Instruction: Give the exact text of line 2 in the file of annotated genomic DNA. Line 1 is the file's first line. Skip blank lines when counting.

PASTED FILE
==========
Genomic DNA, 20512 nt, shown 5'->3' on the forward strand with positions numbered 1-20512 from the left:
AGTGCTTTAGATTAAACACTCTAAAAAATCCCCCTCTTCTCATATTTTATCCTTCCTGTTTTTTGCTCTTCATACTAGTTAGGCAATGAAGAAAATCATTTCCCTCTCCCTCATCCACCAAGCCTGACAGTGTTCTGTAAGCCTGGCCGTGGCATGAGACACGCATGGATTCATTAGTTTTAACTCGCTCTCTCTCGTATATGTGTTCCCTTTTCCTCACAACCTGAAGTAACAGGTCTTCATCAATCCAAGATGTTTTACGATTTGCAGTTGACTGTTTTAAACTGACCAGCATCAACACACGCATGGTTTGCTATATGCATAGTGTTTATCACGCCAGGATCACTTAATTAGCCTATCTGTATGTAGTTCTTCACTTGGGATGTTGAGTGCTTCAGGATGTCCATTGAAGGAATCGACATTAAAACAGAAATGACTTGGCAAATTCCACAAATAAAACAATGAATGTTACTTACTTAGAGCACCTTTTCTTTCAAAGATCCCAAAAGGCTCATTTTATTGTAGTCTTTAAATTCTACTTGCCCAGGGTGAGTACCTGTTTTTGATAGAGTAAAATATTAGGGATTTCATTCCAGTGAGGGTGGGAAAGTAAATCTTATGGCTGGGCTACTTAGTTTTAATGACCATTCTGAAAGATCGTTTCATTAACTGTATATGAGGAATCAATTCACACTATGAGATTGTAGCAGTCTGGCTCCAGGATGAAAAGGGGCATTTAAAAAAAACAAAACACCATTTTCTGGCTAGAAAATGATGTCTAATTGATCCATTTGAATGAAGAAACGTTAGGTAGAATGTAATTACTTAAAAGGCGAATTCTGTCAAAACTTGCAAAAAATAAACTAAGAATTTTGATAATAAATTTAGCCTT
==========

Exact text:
AGTGCTTTAGATTAAACACTCTAAAAAATCCCCCTCTTCTCATATTTTATCCTTCCTGTTTTTTGCTCTTCATACTAGTTAGGCAATGAAGAAAATCATTTCCCTCTCCCTCATCCACCAAGCCTGACAGTGTTCTGTAAGCCTGGCCGTGGCATGAGACACGCATGGATTCATTAGTTTTAACTCGCTCTCTCTCGTATATGTGTTCCCTTTTCCTCACAACCTGAAGTAACAGGTCTTCATCAATCCAAGATGTTTTACGATTTGCAGTTGACTGTTTTAAACTGACCAGCATCAACACACGCATGGTTTGCTATATGCATAGTGTTTATCACGCCAGGATCACTTAATTAGCCTATCTGTATGTAGTTCTTCACTTGGGATGTTGAGTGCTTCAGGATGTCCATTGAAGGAATCGACATTAAAACAGAAATGACTTGGCAAATTCCACAAATAAAACAATGAATGTTACTTACTTAGAGCACCTTTTCTTTCAAAGATCCCAAAAGGCTCATTTTATTGTAGTCTTTAAATTCTACTTGCCCAGGGTGAGTACCTGTTTTTGATAGAGTAAAATATTAGGGATTTCATTCCAGTGAGGGTGGGAAAGTAAATCTTATGGCTGGGCTACTTAGTTTTAATGACCATTCTGAAAGATCGTTTCATTAACTGTATATGAGGAATCAATTCACACTATGAGATTGTAGCAGTCTGGCTCCAGGATGAAAAGGGGCATTTAAAAAAAACAAAACACCATTTTCTGGCTAGAAAATGATGTCTAATTGATCCATTTGAATGAAGAAACGTTAGGTAGAATGTAATTACTTAAAAGGCGAATTCTGTCAAAACTTGCAAAAAATAAACTAAGAATTTTGATAATAAATTTAGCCTT